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Islets. 2012 Nov-Dec;4(6):379-92. doi: 10.4161/isl.22720. Epub 2012 Nov 1.

β-cell metabolic alterations under chronic nutrient overload in rat and human islets.

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  • 1Department of Biological Sciences, Southern Illinois University Edwardsville, Edwardsville, IL, USA.

Abstract

The aim of this study was to assess multifactorial β-cell responses to metabolic perturbations in primary rat and human islets. Treatment of dispersed rat islet cells with elevated glucose and free fatty acids (FFAs, oleate:palmitate = 1:1 v/v) resulted in increases in the size and the number of lipid droplets in β-cells in a time- and concentration-dependent manner. Glucose and FFAs synergistically stimulated the nutrient sensor mammalian target of rapamycin complex 1 (mTORC1). A potent mTORC1 inhibitor, rapamycin (25 nM), significantly reduced triglyceride accumulation in rat islets. Importantly, lipid droplets accumulated only in β-cells but not in α-cells in an mTORC1-dependent manner. Nutrient activation of mTORC1 upregulated the expression of adipose differentiation related protein (ADRP), known to stabilize lipid droplets. Rat islet size and new DNA synthesis also increased under nutrient overload. Insulin secretion into the culture medium increased steadily over a 4-day period without any significant difference between glucose (10 mM) alone and the combination of glucose (10 mM) and FFAs (240 μM). Insulin content and insulin biosynthesis, however, were significantly reduced under the combination of nutrients compared with glucose alone. Elevated nutrients also stimulated lipid droplet formation in human islets in an mTORC1-dependent manner. Unlike rat islets, however, human islets did not increase in size under nutrient overload despite a normal response to nutrients in releasing insulin. The different responses of islet cell growth under nutrient overload appear to impact insulin biosynthesis and storage differently in rat and human islets.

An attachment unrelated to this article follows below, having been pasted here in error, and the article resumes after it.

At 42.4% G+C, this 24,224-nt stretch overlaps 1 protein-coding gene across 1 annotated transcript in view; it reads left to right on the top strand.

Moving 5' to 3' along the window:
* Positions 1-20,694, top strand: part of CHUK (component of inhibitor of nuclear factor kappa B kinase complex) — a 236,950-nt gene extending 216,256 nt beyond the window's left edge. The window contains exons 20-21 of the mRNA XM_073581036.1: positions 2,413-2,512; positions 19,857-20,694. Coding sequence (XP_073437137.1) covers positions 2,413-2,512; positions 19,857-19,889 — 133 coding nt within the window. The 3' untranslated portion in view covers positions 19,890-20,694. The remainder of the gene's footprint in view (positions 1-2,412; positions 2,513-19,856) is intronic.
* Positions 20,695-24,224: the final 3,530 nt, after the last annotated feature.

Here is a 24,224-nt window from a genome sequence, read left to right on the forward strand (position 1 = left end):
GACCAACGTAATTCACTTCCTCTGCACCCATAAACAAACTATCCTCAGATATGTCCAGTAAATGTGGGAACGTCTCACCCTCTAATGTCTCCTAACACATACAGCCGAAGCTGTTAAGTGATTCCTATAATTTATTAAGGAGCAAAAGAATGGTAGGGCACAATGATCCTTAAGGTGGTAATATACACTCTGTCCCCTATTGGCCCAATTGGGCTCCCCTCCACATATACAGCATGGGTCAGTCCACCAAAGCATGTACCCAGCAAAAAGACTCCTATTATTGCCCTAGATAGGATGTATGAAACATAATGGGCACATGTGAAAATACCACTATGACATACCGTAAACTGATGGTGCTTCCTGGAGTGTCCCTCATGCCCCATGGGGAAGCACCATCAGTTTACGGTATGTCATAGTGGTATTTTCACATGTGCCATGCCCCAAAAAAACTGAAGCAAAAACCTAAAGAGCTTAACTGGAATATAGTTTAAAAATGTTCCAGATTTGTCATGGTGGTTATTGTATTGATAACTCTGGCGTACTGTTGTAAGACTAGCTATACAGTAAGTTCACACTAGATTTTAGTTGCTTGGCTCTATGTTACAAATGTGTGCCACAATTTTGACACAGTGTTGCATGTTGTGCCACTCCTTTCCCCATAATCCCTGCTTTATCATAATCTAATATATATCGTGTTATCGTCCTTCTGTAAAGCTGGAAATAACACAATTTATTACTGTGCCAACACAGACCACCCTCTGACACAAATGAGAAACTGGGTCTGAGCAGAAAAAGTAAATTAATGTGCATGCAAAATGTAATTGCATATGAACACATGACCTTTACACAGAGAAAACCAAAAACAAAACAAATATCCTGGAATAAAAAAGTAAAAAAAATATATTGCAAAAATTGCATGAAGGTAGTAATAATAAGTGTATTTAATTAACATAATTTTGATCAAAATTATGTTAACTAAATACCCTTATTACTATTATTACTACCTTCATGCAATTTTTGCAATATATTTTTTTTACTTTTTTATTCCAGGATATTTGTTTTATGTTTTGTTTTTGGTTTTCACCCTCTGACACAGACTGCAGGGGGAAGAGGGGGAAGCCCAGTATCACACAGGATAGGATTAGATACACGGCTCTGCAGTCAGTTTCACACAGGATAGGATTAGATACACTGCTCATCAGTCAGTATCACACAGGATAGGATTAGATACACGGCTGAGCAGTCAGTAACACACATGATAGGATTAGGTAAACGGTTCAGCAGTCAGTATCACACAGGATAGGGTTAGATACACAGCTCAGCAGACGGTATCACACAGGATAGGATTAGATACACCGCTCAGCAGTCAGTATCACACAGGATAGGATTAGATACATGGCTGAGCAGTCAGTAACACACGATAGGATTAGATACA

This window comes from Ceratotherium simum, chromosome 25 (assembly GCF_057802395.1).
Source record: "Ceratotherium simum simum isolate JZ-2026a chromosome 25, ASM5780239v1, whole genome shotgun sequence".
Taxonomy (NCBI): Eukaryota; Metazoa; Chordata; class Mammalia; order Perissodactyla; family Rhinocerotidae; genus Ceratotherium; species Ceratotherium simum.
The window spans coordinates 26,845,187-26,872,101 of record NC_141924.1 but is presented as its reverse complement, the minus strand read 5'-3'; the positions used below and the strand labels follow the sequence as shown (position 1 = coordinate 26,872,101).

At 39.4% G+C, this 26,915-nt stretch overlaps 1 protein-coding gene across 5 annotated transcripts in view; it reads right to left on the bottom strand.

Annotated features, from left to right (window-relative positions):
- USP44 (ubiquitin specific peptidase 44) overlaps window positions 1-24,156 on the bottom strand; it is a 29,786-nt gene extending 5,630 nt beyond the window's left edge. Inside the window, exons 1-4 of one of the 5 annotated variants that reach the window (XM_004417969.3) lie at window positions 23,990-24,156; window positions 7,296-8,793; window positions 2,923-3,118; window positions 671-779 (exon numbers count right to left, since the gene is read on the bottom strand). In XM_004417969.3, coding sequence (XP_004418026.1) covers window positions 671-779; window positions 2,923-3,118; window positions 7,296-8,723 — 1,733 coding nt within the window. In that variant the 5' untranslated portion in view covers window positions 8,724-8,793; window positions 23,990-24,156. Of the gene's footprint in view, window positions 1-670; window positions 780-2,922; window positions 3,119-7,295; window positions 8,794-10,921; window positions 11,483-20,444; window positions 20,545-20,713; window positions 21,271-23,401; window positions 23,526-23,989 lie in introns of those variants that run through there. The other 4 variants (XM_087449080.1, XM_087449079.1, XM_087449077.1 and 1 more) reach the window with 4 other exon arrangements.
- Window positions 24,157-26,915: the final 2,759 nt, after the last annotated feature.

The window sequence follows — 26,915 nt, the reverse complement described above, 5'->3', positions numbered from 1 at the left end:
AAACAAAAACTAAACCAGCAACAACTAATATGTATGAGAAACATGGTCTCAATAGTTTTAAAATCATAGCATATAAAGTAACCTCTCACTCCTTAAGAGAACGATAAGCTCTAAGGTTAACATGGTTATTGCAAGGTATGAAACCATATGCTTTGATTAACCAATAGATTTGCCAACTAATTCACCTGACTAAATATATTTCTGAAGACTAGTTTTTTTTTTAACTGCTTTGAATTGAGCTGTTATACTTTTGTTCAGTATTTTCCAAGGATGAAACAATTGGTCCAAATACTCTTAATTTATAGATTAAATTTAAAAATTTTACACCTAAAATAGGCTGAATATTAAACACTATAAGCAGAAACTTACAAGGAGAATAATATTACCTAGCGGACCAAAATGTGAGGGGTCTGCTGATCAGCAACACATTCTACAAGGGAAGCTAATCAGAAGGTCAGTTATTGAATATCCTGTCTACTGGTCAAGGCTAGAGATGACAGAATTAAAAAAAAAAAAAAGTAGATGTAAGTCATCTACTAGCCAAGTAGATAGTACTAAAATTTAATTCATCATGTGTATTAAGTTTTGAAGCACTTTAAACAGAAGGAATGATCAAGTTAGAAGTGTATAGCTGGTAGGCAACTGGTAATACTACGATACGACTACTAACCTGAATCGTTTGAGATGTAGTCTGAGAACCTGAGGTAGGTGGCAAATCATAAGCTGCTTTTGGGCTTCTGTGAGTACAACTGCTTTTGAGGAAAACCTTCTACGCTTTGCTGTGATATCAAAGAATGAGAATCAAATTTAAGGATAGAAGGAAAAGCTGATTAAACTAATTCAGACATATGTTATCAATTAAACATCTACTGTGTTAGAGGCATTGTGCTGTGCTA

KEYWORDS:

ADRP; human islets; insulin; lipid droplets; mTORC1; nutrient overload; rapamycin; time lapse studies

PMID:
23247575
[PubMed - indexed for MEDLINE]
PMCID:
PMC3605166
Free PMC Article
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